5. Because the sage chicken when young furnishes many prey for all predatory animals.
6. Because of such an enactment being detrimental and in conflict with the intentions of the bounty law.
Besides 7 and 8 which do not seem to have any bearing on the matter whatever.

In reply to there I only need to say.
1. Since the bird is definitely known to feed upon grasshoppers no argument has been offered.
2. If the bird is increasing, so much the better.
3, 4, 5 & 6. If the wolves and coyotes feed upon the birds they will not destroy so many of the young animals belonging to the ranchmen and farmers.
7. Same as one.
8. Immaterial

My personal experience has been that these birds are exceedingly active in feeding upon destructive grasshoppers and I have watched them numbers of times as they moved about over the landscape in droves, similar to our domestic fowls, picking up these insects to the right and left.

Their gizzards or stomachs have been dissected and in them numerous fragments of grasshoppers found. The writer of the newspaper article referred to above is evidently saving the sage hens in order that he may shoot them, since he says that they are detrimental, but should only be killed by true sportsmen and not by “game hogs”.

“They are detrimental but the present law if rigidly enforced will be ample for their propogation. If the gentleman considers these birds harmful, why not allow the “game hogs” to kill them off and why does he state that the present law if rigidly enforced will be ample for their propagation? Why does he wish to propogate harmful birds.

The knowledge of the “habits and characteristics of wild game of all kinds” as possessed by the sportsman from Rawlins, Wyoming, is presumably confined to the methods of finding and approaching them for killing, rather than of what their food consists of and their nesting and relationship to the plant growths of the regions which they frequent. It is these latter features in the birds’ life which are considered by the ranchmen when they ask for their protection.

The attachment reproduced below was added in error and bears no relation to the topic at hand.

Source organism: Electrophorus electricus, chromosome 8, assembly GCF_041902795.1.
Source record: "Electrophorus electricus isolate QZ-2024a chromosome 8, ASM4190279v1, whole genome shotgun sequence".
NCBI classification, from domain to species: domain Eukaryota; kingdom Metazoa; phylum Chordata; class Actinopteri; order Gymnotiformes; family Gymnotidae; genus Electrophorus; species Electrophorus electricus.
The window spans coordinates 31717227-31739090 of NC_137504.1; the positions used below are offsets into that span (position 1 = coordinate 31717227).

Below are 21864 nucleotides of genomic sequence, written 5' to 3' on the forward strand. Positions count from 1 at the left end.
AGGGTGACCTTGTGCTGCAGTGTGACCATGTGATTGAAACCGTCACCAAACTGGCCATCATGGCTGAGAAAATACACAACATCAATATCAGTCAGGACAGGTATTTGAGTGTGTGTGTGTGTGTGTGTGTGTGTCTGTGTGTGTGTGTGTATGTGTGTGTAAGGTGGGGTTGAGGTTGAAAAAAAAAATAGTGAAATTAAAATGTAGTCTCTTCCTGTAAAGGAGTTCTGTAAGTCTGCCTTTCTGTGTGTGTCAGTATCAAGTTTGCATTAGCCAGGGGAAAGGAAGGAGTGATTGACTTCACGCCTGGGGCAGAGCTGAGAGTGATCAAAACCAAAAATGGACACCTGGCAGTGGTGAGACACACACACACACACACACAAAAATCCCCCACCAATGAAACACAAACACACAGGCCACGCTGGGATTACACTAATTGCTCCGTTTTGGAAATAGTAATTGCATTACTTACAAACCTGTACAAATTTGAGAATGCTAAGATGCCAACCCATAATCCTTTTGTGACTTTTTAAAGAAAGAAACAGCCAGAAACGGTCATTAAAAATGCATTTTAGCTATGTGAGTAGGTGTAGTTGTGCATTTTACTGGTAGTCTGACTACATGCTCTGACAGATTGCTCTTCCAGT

Yours very truly,

1904, Jan. 25

University of California
College of Agriculture
Berkeley, California

Agricultural Experiment Station
E. W. Hilgard, Director

Berkeley, Cal Jan 25th 1904

Prof L. Bruner

My dear Professor:-
Your letter of a few days ago was received O.K. I was glad to hear that you were only joking in your furious letter in regard to the bird question, as I had rather taken you seriously. You will find inclosed an article, that I hope may prove interesting to the members of the N.O.U. I have written it rather hurriedly, as I am quite busy with my other work, but think you will be able to decipher the manuscript. I do not think it is at all worthy of publication, but am sending it as a sort of greeting to the members of the N.O.U. Hoping that you and your family are well I remain
Very truly yours
J. S. Hunter

1904, Jan. 27

Lincoln, Nebr., Jan. 27, 1904.

Mr. A. C. Griffen,
Pierre, So Dak.

My Dear Sir:-
I am pleased to receive yours of Jan. 25th concerning the bill prohibiting the spring shooting of ducks, etc. I have referred your letter to the committee on game laws here at the Nebraska legislature through the Chief Deputy Game Warden, with whom I had a conversation on the subject this morning. He will very likely write regarding the matter and give you an idea of how the present legislature feels concerning game protection.

I might add that the sentiment is quite strong, in the committee at least for prohibiting entirely the sale of all kinds of game. Should this become a law, of course it ould do much towards the restriction of game slaughter. There is also a sentiment extant favoring the reduction of the number of birds to be killed each day.
Yours very truly,